Don't answer to suspicious emails, SMSes or phone calls

Cyber-criminals are getting more and more devious in finding new ways of deceiving users and getting access to their electronic data. Phishing (a cyber-method to collect personal information for personal gain through emails and websites) has now extended to SMSes or even phone calls. The scams have become so sophisticated that you need a very good eye for detail to tell the difference between what is real and legitimate and what is fake and unlawful.

Here are some red flags to look out for when receiving emails, SMSes or calls:

  • You receive an “out of the blue” message from the trust service provider urging you to perform what seems to be a very common action (to update your personal data, to log into your account, to pay an invoice etc).
  • This action always involves inserting or sharing your personal data and credentials (user name and password) directly via email or on a webpage.

Bear in mind that trust and protecting privacy are the core values of any trust service provider, so it will never ask you to share your password and username, not even in a situation that seems to benefit you. Your password and username are confidential and must remain as such under any circumstance.

  • The message is generic; it does not start with your name. Other times, the text is missing completely; you will receive just a link which contains the name of the company.
  • The overall look of the message is familiar to what you are used to see. Here the details make the difference. It may contain some spelling errors, weird symbols that would not normally be in an official communication (like the brand name misspelled, a weird email extension, slightly different brand colours etc.).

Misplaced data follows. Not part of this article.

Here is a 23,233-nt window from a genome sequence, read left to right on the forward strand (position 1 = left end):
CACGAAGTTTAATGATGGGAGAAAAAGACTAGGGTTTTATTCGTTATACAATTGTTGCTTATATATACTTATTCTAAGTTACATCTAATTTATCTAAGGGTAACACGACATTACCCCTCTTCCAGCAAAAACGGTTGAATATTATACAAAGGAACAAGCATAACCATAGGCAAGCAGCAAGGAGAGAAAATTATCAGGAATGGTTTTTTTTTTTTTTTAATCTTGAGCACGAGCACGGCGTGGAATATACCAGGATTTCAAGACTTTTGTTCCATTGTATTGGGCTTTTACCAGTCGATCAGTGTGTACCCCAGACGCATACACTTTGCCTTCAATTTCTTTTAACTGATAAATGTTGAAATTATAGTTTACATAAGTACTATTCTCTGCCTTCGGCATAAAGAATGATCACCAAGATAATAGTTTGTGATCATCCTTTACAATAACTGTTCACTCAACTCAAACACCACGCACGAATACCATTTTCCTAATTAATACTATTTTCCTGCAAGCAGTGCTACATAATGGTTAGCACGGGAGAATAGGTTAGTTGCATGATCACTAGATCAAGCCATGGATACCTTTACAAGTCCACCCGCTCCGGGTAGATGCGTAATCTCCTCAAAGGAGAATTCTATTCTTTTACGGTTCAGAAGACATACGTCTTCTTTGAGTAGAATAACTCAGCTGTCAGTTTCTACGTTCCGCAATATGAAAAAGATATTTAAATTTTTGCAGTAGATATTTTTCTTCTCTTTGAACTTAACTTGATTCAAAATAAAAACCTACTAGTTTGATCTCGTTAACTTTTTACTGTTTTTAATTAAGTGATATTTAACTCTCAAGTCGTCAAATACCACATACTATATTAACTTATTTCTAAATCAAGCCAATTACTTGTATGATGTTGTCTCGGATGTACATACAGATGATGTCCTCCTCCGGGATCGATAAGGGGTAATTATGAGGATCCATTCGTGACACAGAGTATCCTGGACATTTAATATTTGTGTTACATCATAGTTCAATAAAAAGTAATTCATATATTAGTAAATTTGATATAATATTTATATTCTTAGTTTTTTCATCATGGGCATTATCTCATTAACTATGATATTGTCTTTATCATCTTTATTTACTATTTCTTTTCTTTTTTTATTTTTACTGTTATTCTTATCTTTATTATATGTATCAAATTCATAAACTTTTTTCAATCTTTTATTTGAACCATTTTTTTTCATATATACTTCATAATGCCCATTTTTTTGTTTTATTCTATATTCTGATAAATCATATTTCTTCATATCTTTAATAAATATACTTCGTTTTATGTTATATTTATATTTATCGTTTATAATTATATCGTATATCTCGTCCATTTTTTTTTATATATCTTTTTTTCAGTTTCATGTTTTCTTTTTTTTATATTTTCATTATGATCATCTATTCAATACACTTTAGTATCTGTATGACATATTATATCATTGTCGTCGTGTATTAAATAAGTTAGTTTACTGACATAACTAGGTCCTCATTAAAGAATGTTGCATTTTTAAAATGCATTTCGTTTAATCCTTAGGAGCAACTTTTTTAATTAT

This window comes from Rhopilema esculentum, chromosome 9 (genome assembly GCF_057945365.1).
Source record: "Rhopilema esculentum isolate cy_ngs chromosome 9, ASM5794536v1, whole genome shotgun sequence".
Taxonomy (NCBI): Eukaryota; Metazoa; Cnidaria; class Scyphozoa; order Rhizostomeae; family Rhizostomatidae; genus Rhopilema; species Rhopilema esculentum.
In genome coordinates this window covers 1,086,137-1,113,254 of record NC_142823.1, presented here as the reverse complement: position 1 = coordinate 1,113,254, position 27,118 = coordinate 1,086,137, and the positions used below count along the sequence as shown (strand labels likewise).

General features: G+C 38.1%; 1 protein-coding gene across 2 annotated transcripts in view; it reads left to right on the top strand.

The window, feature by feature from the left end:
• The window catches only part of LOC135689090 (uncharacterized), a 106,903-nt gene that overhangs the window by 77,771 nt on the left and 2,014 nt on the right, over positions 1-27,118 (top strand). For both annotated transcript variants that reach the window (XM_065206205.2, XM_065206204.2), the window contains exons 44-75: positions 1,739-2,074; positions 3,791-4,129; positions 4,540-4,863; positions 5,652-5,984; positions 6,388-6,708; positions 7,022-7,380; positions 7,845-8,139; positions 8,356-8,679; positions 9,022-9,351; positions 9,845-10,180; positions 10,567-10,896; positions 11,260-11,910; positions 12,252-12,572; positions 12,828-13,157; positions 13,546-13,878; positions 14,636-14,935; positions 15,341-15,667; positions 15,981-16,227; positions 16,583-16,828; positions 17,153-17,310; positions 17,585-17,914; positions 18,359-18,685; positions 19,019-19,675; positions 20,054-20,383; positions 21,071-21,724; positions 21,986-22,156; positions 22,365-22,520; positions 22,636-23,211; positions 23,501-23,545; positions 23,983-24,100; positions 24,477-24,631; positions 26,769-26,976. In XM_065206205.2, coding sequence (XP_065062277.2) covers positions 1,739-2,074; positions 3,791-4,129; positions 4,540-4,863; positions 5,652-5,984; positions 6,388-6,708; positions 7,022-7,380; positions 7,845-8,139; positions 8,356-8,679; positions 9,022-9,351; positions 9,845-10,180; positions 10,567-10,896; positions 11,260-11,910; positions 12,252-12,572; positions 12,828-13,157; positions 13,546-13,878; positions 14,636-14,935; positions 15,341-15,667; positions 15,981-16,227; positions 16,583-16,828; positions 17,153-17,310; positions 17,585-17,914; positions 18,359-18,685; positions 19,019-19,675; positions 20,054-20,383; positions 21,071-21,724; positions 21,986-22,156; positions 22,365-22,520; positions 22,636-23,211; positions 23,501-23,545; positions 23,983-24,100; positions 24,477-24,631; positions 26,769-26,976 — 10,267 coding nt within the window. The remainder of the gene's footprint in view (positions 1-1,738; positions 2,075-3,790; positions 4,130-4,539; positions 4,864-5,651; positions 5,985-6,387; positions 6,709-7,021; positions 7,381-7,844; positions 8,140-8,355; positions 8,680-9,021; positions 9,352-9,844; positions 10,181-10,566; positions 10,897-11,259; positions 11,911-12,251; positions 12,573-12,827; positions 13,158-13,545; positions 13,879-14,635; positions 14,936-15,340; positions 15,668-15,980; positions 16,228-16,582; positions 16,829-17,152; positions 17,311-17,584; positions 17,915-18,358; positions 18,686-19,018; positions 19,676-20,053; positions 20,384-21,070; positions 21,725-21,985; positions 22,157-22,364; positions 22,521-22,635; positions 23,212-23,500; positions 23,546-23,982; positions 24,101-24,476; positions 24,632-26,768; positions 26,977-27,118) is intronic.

Companies are very keen on their brand identity so they will never afford to make a mistake in their brand name or change their core visual elements overnight, including website address. Also, they are quite predictable in their way of communicating with customers. The communications are sent during business hours, from the same address which matches with its brand name and are very rarely unsolicited.

If you identify any of the red flags above, do not reply to the message, do not click on any links and do not open any attachments. Contact your provider or bank immediately; they will advise you on the next steps.

Use only the usual/official communication channels

By use, we mean to access the website only by typing letter by letter the name directly in the browser. This is valid for sending emails as well. Try to avoid using the auto fill function in the URL search bar or in the “to” section of an email. This way you can avoid entering a very similar, but fake website or engaging in a correspondence with a fake contact. If you got the trust service or device through your bank, call your bank agent.

In case you still click on the link for time and convenience reasons, verify that it is a secure connection before you engage in any actions. For this, check the URL bar. The website link should start with HTTPS (which is a security protocol that uses encryption and authentication), not HTTP (which is an unsecured protocol). Sometimes, the browser may alert you that the connection is unsecured, but you cannot always rely on this. If the website is trusted and secured, the “padlock” icon will appear in the URL bar. It is a tiny visual cue that helps you identify whether the website is genuine and official. LuxTrust’s website and its related pages will always bear this security mark.

Next Thursday, we will go over four more best practices in using trust services and devices that will ensure your electronic identity remains protected, minimising the risk of unauthorised persons gaining access to your online transactions or assets.